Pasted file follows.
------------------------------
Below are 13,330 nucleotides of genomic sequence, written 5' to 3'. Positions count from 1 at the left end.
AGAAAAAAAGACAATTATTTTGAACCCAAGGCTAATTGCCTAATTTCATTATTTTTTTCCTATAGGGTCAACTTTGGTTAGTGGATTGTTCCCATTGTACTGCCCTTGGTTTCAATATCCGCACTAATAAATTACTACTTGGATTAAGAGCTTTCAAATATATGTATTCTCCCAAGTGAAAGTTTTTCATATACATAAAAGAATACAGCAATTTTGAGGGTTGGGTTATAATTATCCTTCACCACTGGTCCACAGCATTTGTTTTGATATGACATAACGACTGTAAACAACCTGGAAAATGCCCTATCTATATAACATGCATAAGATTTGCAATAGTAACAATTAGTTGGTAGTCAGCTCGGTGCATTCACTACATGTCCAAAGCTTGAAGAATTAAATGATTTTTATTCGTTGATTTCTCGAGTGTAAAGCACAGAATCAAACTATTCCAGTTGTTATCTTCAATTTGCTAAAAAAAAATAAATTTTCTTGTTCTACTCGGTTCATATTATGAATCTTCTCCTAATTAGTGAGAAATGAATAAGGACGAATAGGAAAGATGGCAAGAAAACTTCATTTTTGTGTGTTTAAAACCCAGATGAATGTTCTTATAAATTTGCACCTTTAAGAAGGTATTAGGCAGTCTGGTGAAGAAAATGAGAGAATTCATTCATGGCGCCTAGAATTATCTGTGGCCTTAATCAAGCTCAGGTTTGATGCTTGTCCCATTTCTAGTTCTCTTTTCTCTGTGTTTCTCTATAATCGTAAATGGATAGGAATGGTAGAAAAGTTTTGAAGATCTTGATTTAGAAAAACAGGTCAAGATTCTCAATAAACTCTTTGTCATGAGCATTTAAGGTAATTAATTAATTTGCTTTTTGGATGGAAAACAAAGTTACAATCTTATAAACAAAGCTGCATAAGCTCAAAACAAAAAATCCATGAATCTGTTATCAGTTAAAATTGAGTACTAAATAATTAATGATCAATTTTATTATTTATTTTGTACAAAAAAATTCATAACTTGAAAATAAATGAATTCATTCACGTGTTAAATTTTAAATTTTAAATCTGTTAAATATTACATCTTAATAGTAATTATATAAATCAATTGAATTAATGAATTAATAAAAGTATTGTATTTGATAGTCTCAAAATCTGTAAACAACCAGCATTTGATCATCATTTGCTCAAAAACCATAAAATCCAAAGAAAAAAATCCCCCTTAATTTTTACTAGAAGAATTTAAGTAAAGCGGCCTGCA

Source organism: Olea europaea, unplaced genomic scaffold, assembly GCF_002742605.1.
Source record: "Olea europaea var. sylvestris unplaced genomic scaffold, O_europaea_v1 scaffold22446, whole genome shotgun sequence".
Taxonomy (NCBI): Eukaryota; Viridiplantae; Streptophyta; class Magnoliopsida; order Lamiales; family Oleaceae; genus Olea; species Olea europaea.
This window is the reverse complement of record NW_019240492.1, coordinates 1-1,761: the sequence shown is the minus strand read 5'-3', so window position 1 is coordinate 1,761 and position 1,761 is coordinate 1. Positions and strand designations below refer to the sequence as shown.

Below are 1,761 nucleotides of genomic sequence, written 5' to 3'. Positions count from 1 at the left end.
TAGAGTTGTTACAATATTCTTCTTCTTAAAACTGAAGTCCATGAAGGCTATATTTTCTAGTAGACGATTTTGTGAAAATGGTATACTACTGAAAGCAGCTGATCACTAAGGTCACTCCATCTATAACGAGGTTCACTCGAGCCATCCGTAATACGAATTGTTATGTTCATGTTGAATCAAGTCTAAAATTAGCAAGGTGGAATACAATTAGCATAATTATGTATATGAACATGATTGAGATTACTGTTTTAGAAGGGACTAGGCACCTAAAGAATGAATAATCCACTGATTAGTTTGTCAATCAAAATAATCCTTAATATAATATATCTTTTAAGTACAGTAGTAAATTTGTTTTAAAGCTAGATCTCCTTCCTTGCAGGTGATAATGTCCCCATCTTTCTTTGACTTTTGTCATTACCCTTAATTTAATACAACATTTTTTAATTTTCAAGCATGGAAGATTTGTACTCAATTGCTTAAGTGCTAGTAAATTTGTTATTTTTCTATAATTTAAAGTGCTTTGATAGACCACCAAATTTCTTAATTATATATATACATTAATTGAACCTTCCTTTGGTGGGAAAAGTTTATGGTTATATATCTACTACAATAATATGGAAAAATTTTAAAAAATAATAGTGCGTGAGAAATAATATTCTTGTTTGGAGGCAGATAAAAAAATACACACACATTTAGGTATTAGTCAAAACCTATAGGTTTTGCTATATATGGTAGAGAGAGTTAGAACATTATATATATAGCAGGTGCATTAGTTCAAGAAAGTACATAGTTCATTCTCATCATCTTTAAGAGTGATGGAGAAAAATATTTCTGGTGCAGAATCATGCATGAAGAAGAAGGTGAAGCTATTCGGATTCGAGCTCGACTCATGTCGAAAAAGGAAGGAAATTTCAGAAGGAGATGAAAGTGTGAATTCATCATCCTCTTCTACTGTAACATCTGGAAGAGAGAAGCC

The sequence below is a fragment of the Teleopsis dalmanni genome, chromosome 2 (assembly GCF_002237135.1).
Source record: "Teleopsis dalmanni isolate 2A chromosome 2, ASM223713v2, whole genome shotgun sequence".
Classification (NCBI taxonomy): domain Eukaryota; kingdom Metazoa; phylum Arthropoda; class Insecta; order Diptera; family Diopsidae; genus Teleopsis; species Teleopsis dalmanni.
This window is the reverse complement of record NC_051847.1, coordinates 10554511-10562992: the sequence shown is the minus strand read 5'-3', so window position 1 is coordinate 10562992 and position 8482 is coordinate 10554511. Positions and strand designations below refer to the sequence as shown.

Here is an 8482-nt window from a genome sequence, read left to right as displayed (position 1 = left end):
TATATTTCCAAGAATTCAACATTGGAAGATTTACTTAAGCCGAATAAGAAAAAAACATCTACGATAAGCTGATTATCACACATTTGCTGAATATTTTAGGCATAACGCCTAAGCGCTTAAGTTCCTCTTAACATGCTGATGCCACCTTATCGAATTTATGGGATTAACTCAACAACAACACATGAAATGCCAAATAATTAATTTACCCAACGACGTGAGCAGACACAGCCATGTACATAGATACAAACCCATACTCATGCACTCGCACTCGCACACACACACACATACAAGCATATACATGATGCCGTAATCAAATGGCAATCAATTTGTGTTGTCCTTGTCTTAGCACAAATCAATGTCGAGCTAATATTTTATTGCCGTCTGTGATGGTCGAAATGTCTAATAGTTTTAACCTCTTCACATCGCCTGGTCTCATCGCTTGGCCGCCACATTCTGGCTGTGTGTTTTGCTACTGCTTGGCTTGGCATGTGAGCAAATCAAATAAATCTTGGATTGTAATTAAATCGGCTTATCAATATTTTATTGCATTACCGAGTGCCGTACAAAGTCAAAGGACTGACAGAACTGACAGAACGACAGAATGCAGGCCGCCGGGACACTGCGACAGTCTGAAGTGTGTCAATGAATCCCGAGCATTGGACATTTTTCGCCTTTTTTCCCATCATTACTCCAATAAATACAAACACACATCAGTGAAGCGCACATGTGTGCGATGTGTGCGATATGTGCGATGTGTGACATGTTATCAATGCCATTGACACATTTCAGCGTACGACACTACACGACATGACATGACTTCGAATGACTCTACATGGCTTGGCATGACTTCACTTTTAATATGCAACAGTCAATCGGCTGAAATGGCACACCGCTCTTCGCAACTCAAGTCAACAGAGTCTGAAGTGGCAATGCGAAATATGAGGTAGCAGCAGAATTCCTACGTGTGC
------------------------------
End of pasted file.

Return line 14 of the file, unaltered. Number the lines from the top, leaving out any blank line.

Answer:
TATATTTCCAAGAATTCAACATTGGAAGATTTACTTAAGCCGAATAAGAAAAAAACATCTACGATAAGCTGATTATCACACATTTGCTGAATATTTTAGGCATAACGCCTAAGCGCTTAAGTTCCTCTTAACATGCTGATGCCACCTTATCGAATTTATGGGATTAACTCAACAACAACACATGAAATGCCAAATAATTAATTTACCCAACGACGTGAGCAGACACAGCCATGTACATAGATACAAACCCATACTCATGCACTCGCACTCGCACACACACACACATACAAGCATATACATGATGCCGTAATCAAATGGCAATCAATTTGTGTTGTCCTTGTCTTAGCACAAATCAATGTCGAGCTAATATTTTATTGCCGTCTGTGATGGTCGAAATGTCTAATAGTTTTAACCTCTTCACATCGCCTGGTCTCATCGCTTGGCCGCCACATTCTGGCTGTGTGTTTTGCTACTGCTTGGCTTGGCATGTGAGCAAATCAAATAAATCTTGGATTGTAATTAAATCGGCTTATCAATATTTTATTGCATTACCGAGTGCCGTACAAAGTCAAAGGACTGACAGAACTGACAGAACGACAGAATGCAGGCCGCCGGGACACTGCGACAGTCTGAAGTGTGTCAATGAATCCCGAGCATTGGACATTTTTCGCCTTTTTTCCCATCATTACTCCAATAAATACAAACACACATCAGTGAAGCGCACATGTGTGCGATGTGTGCGATATGTGCGATGTGTGACATGTTATCAATGCCATTGACACATTTCAGCGTACGACACTACACGACATGACATGACTTCGAATGACTCTACATGGCTTGGCATGACTTCACTTTTAATATGCAACAGTCAATCGGCTGAAATGGCACACCGCTCTTCGCAACTCAAGTCAACAGAGTCTGAAGTGGCAATGCGAAATATGAGGTAGCAGCAGAATTCCTACGTGTGC